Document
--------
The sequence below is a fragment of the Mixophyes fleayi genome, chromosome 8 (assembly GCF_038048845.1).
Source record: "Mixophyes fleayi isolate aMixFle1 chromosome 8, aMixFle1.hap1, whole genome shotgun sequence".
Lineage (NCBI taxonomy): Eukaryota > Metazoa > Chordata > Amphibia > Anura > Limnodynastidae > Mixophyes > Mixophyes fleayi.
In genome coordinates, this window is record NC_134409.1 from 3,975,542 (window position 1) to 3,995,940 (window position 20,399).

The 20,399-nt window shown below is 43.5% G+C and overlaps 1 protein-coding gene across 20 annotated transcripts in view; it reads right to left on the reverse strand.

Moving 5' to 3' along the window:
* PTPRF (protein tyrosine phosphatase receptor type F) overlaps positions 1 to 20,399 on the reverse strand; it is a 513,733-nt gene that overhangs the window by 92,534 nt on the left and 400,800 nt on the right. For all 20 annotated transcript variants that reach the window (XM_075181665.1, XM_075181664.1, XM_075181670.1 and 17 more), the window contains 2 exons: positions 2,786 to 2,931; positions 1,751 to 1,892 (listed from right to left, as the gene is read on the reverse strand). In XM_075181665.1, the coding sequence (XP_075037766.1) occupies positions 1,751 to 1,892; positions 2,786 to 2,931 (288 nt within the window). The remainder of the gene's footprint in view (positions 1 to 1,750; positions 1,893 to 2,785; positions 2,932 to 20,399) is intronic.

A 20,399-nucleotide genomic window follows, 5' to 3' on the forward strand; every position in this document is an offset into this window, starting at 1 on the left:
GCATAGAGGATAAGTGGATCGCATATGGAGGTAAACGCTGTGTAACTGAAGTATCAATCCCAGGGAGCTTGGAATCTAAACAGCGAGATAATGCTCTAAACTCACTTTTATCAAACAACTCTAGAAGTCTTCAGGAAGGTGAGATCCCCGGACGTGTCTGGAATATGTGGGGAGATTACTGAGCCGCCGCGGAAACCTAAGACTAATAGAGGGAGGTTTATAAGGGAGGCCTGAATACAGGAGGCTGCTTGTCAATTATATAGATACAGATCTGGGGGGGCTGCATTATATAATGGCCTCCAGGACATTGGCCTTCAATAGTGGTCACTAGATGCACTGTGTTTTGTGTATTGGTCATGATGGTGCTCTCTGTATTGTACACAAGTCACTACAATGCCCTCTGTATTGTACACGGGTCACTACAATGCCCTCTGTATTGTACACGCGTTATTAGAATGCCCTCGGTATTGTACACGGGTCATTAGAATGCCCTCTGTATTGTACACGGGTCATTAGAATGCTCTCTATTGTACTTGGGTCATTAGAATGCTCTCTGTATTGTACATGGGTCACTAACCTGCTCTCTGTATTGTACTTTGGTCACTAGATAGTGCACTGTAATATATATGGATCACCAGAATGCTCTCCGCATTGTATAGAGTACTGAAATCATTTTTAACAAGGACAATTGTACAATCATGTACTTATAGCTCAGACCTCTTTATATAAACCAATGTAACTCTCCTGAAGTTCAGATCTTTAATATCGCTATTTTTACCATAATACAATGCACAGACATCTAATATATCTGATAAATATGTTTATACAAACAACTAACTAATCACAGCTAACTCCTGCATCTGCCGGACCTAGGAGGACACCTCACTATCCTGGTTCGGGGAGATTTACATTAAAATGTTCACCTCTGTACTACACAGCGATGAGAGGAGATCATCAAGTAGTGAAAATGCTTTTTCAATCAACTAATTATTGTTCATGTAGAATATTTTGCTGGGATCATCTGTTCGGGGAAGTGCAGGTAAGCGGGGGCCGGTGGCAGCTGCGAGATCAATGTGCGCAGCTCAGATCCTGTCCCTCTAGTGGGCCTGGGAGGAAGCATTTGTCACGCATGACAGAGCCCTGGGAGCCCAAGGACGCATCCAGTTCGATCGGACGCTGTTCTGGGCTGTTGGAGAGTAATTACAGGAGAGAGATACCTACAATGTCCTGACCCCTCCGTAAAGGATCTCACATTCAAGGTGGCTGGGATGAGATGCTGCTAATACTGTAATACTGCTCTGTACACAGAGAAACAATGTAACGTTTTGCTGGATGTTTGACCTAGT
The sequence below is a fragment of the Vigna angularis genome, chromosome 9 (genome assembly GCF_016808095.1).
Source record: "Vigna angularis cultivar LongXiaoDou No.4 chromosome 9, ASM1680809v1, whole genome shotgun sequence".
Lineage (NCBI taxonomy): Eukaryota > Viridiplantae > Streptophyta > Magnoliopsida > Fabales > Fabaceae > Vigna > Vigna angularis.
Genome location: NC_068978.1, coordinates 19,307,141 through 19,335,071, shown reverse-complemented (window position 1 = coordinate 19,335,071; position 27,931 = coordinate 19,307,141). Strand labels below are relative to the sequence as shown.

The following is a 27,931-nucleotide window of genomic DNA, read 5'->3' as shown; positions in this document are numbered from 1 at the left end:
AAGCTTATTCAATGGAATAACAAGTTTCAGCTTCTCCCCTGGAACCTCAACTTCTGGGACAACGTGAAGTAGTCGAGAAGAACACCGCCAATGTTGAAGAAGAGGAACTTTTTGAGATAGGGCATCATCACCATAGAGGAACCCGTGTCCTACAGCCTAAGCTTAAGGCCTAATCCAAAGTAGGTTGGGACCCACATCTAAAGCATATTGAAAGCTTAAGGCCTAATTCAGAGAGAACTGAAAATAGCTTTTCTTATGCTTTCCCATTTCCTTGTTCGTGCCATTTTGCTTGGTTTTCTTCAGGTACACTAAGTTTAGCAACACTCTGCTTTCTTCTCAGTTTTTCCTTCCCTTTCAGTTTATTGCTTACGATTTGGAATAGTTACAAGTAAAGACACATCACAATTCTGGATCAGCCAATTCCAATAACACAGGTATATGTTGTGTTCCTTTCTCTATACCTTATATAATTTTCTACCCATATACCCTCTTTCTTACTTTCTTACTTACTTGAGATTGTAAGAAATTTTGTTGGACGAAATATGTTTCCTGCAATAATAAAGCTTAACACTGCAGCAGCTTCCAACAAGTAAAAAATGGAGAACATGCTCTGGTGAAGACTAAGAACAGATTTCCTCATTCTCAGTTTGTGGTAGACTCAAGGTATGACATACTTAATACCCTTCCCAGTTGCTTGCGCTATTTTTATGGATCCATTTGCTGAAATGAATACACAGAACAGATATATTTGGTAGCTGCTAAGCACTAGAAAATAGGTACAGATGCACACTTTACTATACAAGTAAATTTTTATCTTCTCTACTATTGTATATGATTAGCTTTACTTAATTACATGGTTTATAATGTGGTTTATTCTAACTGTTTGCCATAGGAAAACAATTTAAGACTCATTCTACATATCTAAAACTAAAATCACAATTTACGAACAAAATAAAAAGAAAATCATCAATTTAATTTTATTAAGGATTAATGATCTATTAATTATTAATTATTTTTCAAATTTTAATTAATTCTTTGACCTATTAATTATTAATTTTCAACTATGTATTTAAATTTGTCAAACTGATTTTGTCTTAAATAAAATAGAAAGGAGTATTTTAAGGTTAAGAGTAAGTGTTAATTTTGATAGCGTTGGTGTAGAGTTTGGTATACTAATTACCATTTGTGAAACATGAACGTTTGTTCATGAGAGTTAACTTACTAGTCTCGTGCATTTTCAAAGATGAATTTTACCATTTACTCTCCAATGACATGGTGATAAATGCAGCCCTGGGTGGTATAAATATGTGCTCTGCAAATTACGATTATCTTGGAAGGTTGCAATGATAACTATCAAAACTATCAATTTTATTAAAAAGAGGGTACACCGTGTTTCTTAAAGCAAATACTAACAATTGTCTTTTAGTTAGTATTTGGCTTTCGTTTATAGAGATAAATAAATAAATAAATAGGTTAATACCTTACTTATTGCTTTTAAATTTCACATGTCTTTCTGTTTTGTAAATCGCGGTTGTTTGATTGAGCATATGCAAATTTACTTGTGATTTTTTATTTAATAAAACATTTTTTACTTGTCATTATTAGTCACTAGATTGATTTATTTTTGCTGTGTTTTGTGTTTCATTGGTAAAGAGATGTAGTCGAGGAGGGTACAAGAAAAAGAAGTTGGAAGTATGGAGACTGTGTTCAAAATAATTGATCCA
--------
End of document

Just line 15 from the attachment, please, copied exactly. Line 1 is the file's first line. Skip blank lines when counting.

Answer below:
AAGCTTATTCAATGGAATAACAAGTTTCAGCTTCTCCCCTGGAACCTCAACTTCTGGGACAACGTGAAGTAGTCGAGAAGAACACCGCCAATGTTGAAGAAGAGGAACTTTTTGAGATAGGGCATCATCACCATAGAGGAACCCGTGTCCTACAGCCTAAGCTTAAGGCCTAATCCAAAGTAGGTTGGGACCCACATCTAAAGCATATTGAAAGCTTAAGGCCTAATTCAGAGAGAACTGAAAATAGCTTTTCTTATGCTTTCCCATTTCCTTGTTCGTGCCATTTTGCTTGGTTTTCTTCAGGTACACTAAGTTTAGCAACACTCTGCTTTCTTCTCAGTTTTTCCTTCCCTTTCAGTTTATTGCTTACGATTTGGAATAGTTACAAGTAAAGACACATCACAATTCTGGATCAGCCAATTCCAATAACACAGGTATATGTTGTGTTCCTTTCTCTATACCTTATATAATTTTCTACCCATATACCCTCTTTCTTACTTTCTTACTTACTTGAGATTGTAAGAAATTTTGTTGGACGAAATATGTTTCCTGCAATAATAAAGCTTAACACTGCAGCAGCTTCCAACAAGTAAAAAATGGAGAACATGCTCTGGTGAAGACTAAGAACAGATTTCCTCATTCTCAGTTTGTGGTAGACTCAAGGTATGACATACTTAATACCCTTCCCAGTTGCTTGCGCTATTTTTATGGATCCATTTGCTGAAATGAATACACAGAACAGATATATTTGGTAGCTGCTAAGCACTAGAAAATAGGTACAGATGCACACTTTACTATACAAGTAAATTTTTATCTTCTCTACTATTGTATATGATTAGCTTTACTTAATTACATGGTTTATAATGTGGTTTATTCTAACTGTTTGCCATAGGAAAACAATTTAAGACTCATTCTACATATCTAAAACTAAAATCACAATTTACGAACAAAATAAAAAGAAAATCATCAATTTAATTTTATTAAGGATTAATGATCTATTAATTATTAATTATTTTTCAAATTTTAATTAATTCTTTGACCTATTAATTATTAATTTTCAACTATGTATTTAAATTTGTCAAACTGATTTTGTCTTAAATAAAATAGAAAGGAGTATTTTAAGGTTAAGAGTAAGTGTTAATTTTGATAGCGTTGGTGTAGAGTTTGGTATACTAATTACCATTTGTGAAACATGAACGTTTGTTCATGAGAGTTAACTTACTAGTCTCGTGCATTTTCAAAGATGAATTTTACCATTTACTCTCCAATGACATGGTGATAAATGCAGCCCTGGGTGGTATAAATATGTGCTCTGCAAATTACGATTATCTTGGAAGGTTGCAATGATAACTATCAAAACTATCAATTTTATTAAAAAGAGGGTACACCGTGTTTCTTAAAGCAAATACTAACAATTGTCTTTTAGTTAGTATTTGGCTTTCGTTTATAGAGATAAATAAATAAATAAATAGGTTAATACCTTACTTATTGCTTTTAAATTTCACATGTCTTTCTGTTTTGTAAATCGCGGTTGTTTGATTGAGCATATGCAAATTTACTTGTGATTTTTTATTTAATAAAACATTTTTTACTTGTCATTATTAGTCACTAGATTGATTTATTTTTGCTGTGTTTTGTGTTTCATTGGTAAAGAGATGTAGTCGAGGAGGGTACAAGAAAAAGAAGTTGGAAGTATGGAGACTGTGTTCAAAATAATTGATCCA